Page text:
There are two ways that seem to make sense to define "institution." One is simply any well-defined collection of individuals that reproduces itself, i.e. persists in time and space. The other, of course, is my definition in the earlier post, an organization that uses short-term, local incentives to achieve long-term global goals.

Cooperatives (ideally) just don't do the latter. Everyone in the cooperative acts (or should act) directly on the long-term, global goals. And they not only act directly on those goals, they act to set those goals, and even in setting those goals, they don't (or shouldn't) act just to push their own small goals on the big goals of the cooperative, but try to develop a mutual, cooperative sense of what the organization "should" be. In short, in a cooperative, people (should) actually cooperate, on every level. There's no dialectic between short-term and long-term, local and global. (There are always dialectical processes, of course, just not those particular dialectical processes.) Thus, in the sense of the previous post, cooperatives are just not institutions.

I think this conclusion helps us understand the interaction between capitalism, communism, and "socialism" (in the sense of the transition between capitalism and communism).

Utilitarianism and physics

trivialknot has an excellent post, Utilitarianism to deontology. In it, he succinctly describes how the appearance of deontology might emerge from utilitarianism.

Before I continue, I want to briefly describe utilitarianism. Utilitarianism first rests on four more-or-less scientific principles:

  1. People directly experience "happiness" and "suffering"; they're hard to define precisely, but we know them when we feel them. Happiness is intrinsically good, and suffering is intrinsically bad.
  2. People are goal-seeking, which differs from other possible high-level cognitive strategies such as rule-following; (what Daniel Dennett calls sphexishness).
  3. People generally create and act on the goal of maximizing their own happiness and minimizing their own suffering.
  4. People have evolved to be social, and we have evolved the tendency to feel our own happiness when (some) others are happy, and feel our own suffering when (some) others suffer.

None of these scientific principles entail any particular ethical system. Utilitarianism thus must add an ethical ideology to these principles. There are two fundamental principles:

  1. Ideally, we should act so as to maximize happiness and minimize suffering, aggregated over every person, to the end of time.
  2. No individual's happiness and suffering is a priori more or less important than anyone else's; there is no privilege or oppression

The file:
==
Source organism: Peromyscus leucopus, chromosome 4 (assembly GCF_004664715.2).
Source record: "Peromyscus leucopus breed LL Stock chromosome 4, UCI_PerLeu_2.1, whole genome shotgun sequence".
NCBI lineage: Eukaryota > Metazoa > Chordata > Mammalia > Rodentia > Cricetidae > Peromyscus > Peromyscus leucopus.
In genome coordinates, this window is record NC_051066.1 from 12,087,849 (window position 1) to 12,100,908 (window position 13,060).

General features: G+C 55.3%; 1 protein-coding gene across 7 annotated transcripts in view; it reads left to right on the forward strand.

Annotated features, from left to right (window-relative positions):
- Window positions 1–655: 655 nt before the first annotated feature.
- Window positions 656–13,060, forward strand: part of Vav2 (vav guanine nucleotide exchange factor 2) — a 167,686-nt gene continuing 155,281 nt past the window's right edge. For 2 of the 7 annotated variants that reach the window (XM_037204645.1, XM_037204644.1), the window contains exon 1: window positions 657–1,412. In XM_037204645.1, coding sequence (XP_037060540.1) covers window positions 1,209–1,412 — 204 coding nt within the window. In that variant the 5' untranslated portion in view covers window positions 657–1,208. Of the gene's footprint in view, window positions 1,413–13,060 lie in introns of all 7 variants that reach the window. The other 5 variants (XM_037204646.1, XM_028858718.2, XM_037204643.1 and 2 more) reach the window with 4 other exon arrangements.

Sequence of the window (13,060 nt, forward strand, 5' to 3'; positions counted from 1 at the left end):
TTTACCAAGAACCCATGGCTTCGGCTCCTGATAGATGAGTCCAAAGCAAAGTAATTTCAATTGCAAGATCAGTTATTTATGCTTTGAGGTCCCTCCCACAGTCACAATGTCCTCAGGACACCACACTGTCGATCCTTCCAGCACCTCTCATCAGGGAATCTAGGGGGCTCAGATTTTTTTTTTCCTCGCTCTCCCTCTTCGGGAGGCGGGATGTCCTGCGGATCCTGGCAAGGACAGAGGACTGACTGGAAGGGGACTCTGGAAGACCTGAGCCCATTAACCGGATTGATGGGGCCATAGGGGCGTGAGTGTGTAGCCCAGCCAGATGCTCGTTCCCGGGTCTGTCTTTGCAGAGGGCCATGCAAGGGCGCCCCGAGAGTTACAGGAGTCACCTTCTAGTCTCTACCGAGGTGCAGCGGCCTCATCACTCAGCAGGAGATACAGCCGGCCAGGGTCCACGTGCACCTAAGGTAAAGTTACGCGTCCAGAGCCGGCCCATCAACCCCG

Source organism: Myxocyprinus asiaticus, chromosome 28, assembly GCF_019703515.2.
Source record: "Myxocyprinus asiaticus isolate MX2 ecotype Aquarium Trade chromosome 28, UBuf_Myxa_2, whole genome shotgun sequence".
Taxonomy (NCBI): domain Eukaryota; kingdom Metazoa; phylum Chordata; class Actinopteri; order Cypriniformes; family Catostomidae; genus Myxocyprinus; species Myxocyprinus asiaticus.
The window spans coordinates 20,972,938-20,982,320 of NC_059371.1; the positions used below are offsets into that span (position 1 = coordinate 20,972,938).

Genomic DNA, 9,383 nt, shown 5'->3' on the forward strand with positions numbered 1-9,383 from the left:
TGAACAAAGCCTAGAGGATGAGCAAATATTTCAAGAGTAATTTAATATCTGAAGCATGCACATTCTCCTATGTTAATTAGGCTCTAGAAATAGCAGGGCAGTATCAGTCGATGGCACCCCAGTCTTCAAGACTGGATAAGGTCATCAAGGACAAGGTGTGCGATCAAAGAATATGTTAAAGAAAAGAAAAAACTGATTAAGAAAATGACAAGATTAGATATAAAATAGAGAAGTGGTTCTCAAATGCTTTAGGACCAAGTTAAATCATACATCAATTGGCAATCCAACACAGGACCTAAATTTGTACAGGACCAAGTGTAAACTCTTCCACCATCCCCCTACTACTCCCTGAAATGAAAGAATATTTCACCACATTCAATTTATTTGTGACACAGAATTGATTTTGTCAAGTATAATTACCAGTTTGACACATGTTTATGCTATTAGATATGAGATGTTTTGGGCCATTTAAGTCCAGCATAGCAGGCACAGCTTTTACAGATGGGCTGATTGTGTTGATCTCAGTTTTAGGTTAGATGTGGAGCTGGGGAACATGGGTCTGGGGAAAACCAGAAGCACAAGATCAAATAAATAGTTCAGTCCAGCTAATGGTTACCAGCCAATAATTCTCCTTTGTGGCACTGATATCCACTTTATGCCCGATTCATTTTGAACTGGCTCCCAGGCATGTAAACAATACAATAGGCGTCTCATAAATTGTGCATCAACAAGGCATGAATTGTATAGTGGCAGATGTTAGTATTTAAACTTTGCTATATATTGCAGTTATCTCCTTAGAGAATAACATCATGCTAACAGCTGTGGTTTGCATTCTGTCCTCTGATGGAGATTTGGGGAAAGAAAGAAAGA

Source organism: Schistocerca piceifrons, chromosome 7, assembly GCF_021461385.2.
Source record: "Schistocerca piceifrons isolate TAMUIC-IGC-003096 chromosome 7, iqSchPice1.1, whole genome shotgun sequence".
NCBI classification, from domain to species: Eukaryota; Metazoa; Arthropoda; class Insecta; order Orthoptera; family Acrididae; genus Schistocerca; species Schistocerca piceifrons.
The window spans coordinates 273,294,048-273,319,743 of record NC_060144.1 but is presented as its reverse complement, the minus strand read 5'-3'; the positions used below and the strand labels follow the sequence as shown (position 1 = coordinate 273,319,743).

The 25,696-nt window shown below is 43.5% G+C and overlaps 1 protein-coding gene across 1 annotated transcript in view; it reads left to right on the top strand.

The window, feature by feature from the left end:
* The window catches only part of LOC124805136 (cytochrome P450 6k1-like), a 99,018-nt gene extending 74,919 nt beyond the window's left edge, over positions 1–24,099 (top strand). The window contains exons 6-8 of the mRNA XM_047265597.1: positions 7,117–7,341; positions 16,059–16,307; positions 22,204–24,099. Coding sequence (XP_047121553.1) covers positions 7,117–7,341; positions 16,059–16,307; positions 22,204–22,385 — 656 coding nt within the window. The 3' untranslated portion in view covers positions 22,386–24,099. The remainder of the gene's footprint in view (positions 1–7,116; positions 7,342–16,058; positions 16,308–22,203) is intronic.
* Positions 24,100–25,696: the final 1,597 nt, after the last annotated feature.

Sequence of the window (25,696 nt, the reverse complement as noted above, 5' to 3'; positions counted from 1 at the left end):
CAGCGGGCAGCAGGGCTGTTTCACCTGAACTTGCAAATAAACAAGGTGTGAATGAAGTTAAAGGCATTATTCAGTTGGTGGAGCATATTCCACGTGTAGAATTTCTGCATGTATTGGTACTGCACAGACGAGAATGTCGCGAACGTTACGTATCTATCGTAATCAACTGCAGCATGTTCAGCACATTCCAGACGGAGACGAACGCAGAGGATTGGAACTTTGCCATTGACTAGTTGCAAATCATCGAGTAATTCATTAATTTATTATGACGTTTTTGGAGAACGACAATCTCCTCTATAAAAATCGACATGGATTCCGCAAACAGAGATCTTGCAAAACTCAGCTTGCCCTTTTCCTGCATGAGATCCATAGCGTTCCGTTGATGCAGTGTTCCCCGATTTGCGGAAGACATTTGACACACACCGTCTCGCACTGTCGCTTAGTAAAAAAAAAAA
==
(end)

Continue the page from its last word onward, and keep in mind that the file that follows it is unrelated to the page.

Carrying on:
Thus, utilitarianism is by definition consequential (we always look at the consequences of an action on happiness and suffering), and universal.

The second principle is important: it rebuts the objection that utilitarianism requires that each person sacrifices his life so that his organs could save the lives of more than one other. However, if everyone did so, we would obviously not maximize happiness; if only some did so, those some would be oppressed. If we drew lots, we would have to evaluate the total effect: does drawing lots to sacrifice healthy individuals for organ transplants increase or decrease happiness and suffering vs. letting individuals take their chances. When the answer in certain circumstances is that drawing lots does increase overall happiness and/or decrease overall happiness, such as a draft lottery in wartime, then we actually do it.

Ideally, we want to maximize happiness and suffering for everyone to the end of time. Obviously, we cannot actually determine the effect on any action for the 7 billion people presently existing, and however many will exist until the end of time. Thus, we operate under both risk and uncertainty, i.e. known and unknown probabilistic distribution of possible outcomes, respectively. TK has an excellent and succinct explanation in his post on the effects of risk and uncertainty on utilitarianism, so I will simply quote:
One appealing resolution is to say that these two problems solve each other. It is true that a naive utilitarianism does not account for uncertainty. But when we do account for uncertainty, then we will reproduce most of our moral intuitions. Although perhaps we will not reproduce every moral intuition, and so this provides a useful way to distinguish between intuitions which are correct and intuitions which are incorrect.

For example, whenever we make decisions, we are more certain of the consequences to ourselves than we are of consequences to people far away. In the face of uncertainty, consequences tend to be a wash, so it is good to prioritize ourselves.

Another example. Whenever we drop a brick off the roof of a building, we cannot distinguish beforehand the cases where the brick will hit someone and the cases where it won't do anything. Therefore, we must judge all brick-dropping the same way. We must make a rule against the action of dropping bricks in random places. This reproduces deontological ethics, which makes rules about particular actions based on the qualities of those actions.

This also neatly solves one of the problems with deontological ethics, which is that there isn't a clear way to generate new rules about actions. This framework suggests that the correct way to generate new rules is to consider the probabilistic consequences of a class of actions.

TK's main point is to note some differences between physics and ethics.